Tablets for Children , Win.
ONE TABLET PER CHILD?
Posted on: October 9, 2012 at 12:32pm — By: Brittany
Last week, amidst the sweeping political mandates of the Presidential debates, education Secretary Arne Duncan made a mandate of his own, calling for the nation to ditch printed textbooks in favor digital ones. “Over the next few years, textbooks should be obsolete,” he declared.
Often, too little thought goes into the real world implications of what politicians say. This statement, however, left us scratching our collective heads a bit. Just how feasible is Duncan’s plan? As we’ve pointed out before, in the hands of children, Kindles have a tendency to break and iPads to shatter. What happens then?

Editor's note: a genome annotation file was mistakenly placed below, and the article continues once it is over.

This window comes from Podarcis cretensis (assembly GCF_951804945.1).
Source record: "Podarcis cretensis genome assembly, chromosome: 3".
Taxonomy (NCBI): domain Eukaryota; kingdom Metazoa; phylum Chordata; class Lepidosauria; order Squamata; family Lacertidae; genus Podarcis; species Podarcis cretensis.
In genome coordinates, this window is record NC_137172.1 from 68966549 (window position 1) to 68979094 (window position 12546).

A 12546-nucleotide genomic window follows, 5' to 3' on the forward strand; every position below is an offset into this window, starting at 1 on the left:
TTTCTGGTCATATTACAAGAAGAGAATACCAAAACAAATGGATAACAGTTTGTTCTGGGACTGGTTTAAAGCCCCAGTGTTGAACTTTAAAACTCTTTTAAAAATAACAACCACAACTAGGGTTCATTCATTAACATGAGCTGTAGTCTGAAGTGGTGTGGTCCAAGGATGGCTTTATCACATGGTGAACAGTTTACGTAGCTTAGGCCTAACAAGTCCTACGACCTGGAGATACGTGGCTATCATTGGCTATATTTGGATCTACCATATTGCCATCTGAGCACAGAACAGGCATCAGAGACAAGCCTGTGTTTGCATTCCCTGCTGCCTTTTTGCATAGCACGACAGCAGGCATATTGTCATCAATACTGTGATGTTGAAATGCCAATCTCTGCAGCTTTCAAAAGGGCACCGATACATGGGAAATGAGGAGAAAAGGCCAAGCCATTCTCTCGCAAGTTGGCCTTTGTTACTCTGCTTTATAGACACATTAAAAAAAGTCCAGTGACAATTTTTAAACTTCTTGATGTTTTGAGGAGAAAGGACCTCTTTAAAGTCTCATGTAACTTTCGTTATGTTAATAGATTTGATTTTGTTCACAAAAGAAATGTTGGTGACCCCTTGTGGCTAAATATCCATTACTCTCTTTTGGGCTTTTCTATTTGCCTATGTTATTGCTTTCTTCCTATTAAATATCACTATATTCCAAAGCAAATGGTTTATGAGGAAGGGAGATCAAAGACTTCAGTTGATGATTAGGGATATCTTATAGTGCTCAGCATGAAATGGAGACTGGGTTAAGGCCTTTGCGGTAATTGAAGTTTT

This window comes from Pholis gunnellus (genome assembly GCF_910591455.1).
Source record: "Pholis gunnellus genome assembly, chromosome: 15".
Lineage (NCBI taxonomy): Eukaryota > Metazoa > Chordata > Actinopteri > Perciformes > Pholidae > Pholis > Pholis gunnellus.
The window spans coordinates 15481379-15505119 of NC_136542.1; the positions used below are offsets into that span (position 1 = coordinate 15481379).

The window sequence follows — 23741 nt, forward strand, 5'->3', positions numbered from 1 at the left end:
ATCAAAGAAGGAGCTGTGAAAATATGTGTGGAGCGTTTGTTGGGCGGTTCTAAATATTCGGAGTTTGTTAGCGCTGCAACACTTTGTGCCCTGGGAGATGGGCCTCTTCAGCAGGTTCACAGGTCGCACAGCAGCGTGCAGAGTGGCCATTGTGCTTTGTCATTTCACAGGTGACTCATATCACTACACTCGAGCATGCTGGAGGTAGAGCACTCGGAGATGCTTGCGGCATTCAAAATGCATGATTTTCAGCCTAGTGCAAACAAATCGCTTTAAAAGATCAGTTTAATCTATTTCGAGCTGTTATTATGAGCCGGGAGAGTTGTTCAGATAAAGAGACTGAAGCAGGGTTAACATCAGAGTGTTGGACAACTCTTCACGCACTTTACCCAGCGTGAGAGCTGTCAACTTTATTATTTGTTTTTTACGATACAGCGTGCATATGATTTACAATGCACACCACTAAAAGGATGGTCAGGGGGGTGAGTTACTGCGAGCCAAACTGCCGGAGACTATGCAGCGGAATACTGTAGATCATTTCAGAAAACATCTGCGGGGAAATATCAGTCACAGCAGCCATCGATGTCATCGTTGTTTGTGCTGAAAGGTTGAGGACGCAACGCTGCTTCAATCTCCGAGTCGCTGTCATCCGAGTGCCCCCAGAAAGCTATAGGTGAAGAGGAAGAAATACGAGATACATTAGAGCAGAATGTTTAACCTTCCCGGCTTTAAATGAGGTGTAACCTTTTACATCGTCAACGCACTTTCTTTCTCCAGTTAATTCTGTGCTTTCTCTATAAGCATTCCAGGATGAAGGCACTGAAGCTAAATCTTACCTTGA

Classrooms need technology—that we acknowledge. In fact, a big part of our mission is teaching through technology. If we want 21st-century problem solvers, we need to train them on 21st-century technology.
Durable technology can be manufactured, but over 80 million students are currently enrolled in U.S. schools and colleges—that’s far more than the 47.5 million tablets that Forbes estimates are currently in use nationwide. Are we entering the age of “one tablet per child”? If so, is there a plan for sustainable manufacturing of these devices? And what is the government’s plan for e-waste, and the inevitable end-of-life for all these e-textbooks?